Roget (a prolific author and co-founder of the Society for the Diffusion of Useful Knowledge) had spent years compiling this tool for his own use. Commentator Simon Winchester notes that Roget was almost certainly familiar with Hester Piozzi’s British Synonymy, 1794, and though almost sixty years separated the two publications, Roget began work only a decade after Piozzi published her thesaurus.
29 April 1865

Dinah Mulock married George Lillie Craik at Trinity Parish Church in Bath.
29 April 1884

Oxford University began admitting women to honours examinations for degrees, although they were still not awarded the actual degree.
29 April 1885

Edith Jones made an unfortunate marriage to the wealthy socialite Edward Wharton.
29 April 1892

George Gissing published his novel Born in Exile.
29 April 1895

Joseph Conrad published his first novel, Almayer’s Folly, about a Dutch trading post in Malaysia.
29 April 1917

Florence Farr died in Ceylon of breast cancer which had spread to her lungs.
29 April 1918

Katherine Mansfield and George Bowden were at last divorced after nine years of mostly nominal marriage.
29 April 1930

The second volume of Hardy’s autobiography (officially a biography by his widow, Florence Hardy) was published two years after the first: The Later Years of Thomas Hardy: 1892-1928.
29 April 1941

The membership of the New York Psychoanalytic Institute voted to restrict the activities of Karen Horney, because of her radical psychological ideas.
Horney, along with four other dissidents (Harmon Ephron, Sarah Kelman, Bernard Robbins, and Clara Thompson), resigned from the Institute and created the Association for the Advancement of Psychoanalysis and the American Institute for Psychoanalysis.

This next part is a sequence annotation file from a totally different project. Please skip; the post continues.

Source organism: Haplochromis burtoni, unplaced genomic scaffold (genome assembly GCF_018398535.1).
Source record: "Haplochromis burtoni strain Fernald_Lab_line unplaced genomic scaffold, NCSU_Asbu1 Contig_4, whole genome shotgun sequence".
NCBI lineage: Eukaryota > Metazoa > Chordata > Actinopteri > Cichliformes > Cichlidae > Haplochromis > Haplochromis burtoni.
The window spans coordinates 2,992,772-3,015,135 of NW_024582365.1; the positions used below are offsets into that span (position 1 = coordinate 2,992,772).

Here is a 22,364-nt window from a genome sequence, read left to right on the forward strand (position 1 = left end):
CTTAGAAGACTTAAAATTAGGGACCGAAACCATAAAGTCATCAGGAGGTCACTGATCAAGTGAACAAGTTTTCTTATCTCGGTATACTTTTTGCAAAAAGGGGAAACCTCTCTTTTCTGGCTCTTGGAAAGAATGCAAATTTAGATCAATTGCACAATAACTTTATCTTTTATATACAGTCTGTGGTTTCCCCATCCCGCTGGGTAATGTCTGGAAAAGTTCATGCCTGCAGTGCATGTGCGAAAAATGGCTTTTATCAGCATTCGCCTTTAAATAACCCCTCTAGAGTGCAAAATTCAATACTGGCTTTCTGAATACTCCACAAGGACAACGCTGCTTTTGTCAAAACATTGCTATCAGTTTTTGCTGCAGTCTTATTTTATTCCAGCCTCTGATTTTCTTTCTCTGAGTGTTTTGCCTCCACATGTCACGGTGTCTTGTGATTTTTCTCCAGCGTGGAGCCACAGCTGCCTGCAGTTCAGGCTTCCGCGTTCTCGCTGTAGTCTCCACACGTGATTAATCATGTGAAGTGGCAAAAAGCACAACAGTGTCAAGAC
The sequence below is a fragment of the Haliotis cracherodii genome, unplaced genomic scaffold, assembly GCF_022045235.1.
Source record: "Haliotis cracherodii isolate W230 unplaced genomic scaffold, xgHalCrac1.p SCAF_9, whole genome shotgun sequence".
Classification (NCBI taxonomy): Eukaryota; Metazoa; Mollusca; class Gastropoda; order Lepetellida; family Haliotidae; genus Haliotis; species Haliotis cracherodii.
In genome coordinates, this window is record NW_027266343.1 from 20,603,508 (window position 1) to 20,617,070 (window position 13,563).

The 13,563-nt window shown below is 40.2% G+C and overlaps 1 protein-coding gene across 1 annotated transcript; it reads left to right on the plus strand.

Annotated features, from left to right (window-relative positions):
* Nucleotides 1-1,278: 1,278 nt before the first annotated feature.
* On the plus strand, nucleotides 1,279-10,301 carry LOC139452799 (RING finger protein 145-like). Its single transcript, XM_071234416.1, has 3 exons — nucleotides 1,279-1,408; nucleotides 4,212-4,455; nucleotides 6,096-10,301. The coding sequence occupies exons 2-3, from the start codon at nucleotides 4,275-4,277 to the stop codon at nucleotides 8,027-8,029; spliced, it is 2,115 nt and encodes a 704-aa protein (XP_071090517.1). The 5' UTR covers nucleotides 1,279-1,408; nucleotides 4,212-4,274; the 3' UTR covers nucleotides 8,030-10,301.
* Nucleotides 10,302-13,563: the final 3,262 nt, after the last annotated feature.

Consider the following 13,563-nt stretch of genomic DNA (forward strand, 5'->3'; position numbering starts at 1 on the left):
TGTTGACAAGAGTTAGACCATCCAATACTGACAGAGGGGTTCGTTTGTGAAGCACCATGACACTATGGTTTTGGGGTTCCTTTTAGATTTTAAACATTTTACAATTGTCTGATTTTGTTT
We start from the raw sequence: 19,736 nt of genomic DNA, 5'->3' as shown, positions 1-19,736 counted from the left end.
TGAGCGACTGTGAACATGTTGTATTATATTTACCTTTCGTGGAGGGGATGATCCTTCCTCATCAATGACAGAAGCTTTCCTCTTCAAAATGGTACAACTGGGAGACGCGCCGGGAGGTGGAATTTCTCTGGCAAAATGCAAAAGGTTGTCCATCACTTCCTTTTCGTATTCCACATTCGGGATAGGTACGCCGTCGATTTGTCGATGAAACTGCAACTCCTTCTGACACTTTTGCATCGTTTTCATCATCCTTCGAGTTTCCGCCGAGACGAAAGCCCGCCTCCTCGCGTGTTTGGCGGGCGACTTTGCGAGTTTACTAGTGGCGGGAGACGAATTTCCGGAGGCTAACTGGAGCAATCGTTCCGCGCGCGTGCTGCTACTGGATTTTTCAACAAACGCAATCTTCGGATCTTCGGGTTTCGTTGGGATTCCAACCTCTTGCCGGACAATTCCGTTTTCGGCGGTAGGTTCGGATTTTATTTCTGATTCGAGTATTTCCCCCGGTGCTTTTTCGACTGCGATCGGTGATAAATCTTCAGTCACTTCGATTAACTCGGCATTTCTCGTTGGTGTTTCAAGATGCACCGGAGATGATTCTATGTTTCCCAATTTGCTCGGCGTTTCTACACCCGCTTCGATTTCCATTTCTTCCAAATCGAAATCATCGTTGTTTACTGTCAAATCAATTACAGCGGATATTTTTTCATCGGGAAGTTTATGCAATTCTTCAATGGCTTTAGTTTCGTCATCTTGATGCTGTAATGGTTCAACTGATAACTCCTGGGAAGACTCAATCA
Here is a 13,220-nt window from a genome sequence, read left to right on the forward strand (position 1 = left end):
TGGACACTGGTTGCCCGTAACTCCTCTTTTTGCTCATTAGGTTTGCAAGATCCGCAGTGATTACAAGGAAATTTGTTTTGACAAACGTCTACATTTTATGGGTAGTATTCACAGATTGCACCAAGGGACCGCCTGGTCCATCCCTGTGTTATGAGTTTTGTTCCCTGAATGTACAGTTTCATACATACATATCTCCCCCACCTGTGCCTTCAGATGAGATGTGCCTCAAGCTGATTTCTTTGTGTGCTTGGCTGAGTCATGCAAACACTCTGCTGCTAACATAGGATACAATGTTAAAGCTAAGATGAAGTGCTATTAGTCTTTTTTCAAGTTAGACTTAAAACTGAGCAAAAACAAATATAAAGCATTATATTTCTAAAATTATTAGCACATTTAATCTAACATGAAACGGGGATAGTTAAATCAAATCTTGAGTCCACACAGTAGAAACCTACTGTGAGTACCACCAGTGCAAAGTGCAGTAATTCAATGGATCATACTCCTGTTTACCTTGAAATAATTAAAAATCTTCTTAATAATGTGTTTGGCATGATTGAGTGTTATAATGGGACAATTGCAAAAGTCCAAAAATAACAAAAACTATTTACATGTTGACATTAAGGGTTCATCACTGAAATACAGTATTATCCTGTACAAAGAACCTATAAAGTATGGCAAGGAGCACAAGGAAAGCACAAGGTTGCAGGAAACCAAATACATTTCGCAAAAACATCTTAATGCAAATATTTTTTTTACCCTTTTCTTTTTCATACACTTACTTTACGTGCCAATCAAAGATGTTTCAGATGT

29 April 1945

The concentration camp at Dachau was opened by US soldiers.
The Americans found eight and a half thousand prisoners in the main camp. Three days earlier there had been nearly 70,000 there and in the sub-camps: about one-third Jews and the rest political prisoners.
29 April 1945

German troops in Italy surrendered.
29 April 1970

Ethel Sidgwick died at several years past ninety.
29 April 1993

Deborah Moggach’s novel The Ex-Wives had for protagonist an actor called Buffy (Russell Buffery) who has been three times married and divorced when he falls besottedly in love with a much younger woman.
29 April 1997

Grace Nichols published a volume of poetry for children, Asana and the Animals,with illustrations by Sarah L. Adams.
29 April 2000

Eavan Boland read her poem Limitations when she served as a judge of the Fourth Annual Poetry Chapbook Competition at the Center for Book Arts in New York City, and it was published shortly afterwards.
29 April 2008

Githa Sowerby’s lost play The Stepmother had its North American premiere at the Shaw Festival, at Niagara on the Lake in Ontario, Canada.
29 April 2010

In her novel The Betrayal, Helen Dunmore returned, in a kind of sequel, to the surviving central characters from The Siege, to the setting of what was then Leningrad, in what was then the USSR.

Reviews of Orlando

Melanie Bigold in ABO

Like most scholars today, I make frequent use of digital databases . . . . Most of these sessions have left me jaded about the motivations (grant capture before research questions) and limitations (potential obsolescence) of such initiatives. Orlando is, and hopefully will remain, one of the exceptions in this landscape. . . . the term textbase rather than database signal[s] the myriad ways the text and electronic structure can provide qualitative responses to complex research questions. This is not digitisation with extras but literary scholarship and history that is searchable and adaptable to the needs of individual researchers.

Melanie Bigold. ABO. Interactive Journal for Women in the Arts, 3:1 (April 2013).